Can denying access to care be Healthcare Fraud?

If ACOs Deny Access to Medicare Advantage Patients is that healthcare fraud:

Primary Care Physician (PCP) Practices or companies that encourage and promote claiming an exaggerated level of severity of a beneficiary's (or patient's) medical condition.  The higher the documented severity the higher the ACO Medicare Advantage capitated rates from Medicare.  This occurs when the Medicare beneficiary enrolls in a ACO Medicare Advantage health insurance plan sponsored by private insurance companies.  The less the patient uses medical services, the more money the PCP makes.  Hence the scheme involves the PCP denying the patient access to specialists services in order to keep the actual costs low.   The PCP is paid a capitated rate based on the foreseen risk of the patient, but the PCP denies access to the patient in order to keep the costs low and the profitability high.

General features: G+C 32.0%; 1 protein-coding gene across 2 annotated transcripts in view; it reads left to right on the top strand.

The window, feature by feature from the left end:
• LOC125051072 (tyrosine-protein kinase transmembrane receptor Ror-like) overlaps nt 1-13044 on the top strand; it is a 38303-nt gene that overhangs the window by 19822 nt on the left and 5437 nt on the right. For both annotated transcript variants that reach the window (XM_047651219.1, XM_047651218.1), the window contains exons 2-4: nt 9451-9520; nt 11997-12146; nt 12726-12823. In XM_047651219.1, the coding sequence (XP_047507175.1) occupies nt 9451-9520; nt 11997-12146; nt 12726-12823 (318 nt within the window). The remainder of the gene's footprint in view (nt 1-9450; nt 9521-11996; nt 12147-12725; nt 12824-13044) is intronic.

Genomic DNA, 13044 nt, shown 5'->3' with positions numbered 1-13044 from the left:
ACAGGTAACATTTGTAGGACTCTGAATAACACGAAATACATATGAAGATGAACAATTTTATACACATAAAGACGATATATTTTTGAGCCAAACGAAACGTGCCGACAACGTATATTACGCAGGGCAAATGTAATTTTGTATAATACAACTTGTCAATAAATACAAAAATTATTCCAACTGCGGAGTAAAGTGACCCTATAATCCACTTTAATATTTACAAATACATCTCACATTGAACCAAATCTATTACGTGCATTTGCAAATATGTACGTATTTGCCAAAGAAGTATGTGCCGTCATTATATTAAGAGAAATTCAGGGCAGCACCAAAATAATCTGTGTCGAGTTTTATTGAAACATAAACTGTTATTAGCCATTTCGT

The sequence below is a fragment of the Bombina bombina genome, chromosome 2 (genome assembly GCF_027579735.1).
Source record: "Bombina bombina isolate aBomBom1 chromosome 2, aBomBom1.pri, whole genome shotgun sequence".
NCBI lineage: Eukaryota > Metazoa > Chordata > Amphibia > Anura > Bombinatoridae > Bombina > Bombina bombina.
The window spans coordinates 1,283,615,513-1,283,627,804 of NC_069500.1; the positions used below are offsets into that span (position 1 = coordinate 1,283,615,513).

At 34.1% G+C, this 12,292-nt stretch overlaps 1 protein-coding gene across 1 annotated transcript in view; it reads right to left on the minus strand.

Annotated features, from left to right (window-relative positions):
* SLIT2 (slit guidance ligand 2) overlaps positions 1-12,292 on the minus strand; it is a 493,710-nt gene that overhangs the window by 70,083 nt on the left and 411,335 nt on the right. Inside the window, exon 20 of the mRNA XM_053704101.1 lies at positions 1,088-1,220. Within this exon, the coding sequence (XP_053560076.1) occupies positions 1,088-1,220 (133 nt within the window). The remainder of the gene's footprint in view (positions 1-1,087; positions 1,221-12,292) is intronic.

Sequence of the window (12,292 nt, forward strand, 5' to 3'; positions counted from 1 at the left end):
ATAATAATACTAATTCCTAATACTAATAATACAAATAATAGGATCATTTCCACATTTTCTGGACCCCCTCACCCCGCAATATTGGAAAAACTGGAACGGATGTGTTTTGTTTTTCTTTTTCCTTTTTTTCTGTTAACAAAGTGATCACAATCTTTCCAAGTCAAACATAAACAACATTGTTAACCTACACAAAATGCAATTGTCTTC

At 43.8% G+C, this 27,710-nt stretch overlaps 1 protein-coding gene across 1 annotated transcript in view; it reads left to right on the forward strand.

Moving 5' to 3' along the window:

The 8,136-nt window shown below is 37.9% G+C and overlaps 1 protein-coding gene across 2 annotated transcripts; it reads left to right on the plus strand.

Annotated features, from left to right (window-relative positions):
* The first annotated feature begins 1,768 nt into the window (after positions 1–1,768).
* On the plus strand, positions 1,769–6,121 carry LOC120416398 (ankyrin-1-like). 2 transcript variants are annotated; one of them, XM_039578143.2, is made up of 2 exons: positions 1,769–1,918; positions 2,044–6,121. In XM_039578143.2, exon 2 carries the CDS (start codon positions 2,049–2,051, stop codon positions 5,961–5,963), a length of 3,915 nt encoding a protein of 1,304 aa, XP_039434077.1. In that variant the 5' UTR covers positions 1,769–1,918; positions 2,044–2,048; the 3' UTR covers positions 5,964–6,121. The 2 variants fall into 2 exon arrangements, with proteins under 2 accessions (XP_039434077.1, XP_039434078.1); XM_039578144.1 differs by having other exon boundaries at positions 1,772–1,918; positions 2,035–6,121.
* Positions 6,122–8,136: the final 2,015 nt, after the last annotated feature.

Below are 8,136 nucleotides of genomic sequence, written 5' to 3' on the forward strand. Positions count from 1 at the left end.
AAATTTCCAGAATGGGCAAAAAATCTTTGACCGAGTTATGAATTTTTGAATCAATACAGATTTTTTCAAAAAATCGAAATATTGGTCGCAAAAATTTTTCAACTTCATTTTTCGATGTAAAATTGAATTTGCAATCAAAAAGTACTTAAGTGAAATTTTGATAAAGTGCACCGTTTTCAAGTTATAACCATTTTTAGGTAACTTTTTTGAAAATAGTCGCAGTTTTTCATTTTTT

Accountable Care Organizations by their very nature are structured in a way that implicates the so-called “Fraud and Abuse Laws.”  ACO provider participants have a financial stake in the organization, refer patients to other providers within the ACO, and share information about patients and practices – all warning flags for running afoul of the fraud and abuse laws.  However, ACOs were created with the explicit purpose of coordinating care for a population of patients to improve outcomes and reduce costs.  To avoid unduly constraining ACO participants' efforts to provide coordinated care, five waivers to the fraud and abuse laws have been created. This article provides a brief overview of the federal fraud and abuse laws, including the anti-kickback statute, the Stark laws, and the Civil Monetary Penalty laws, along with the corresponding self-implementing waivers to these laws available to ACOs.

The federal anti-kickback statute (42 U.S.C. §1320a-7b) prohibits individuals or entities from knowingly and willfully offering, paying, soliciting or receiving remuneration to induce referrals of items or services covered by Medicare, Medicaid or any other federally funded program. For instance, the anti-kickback statute might prohibit a hospital from paying a doctor every time that doctor referred a patient to that hospital.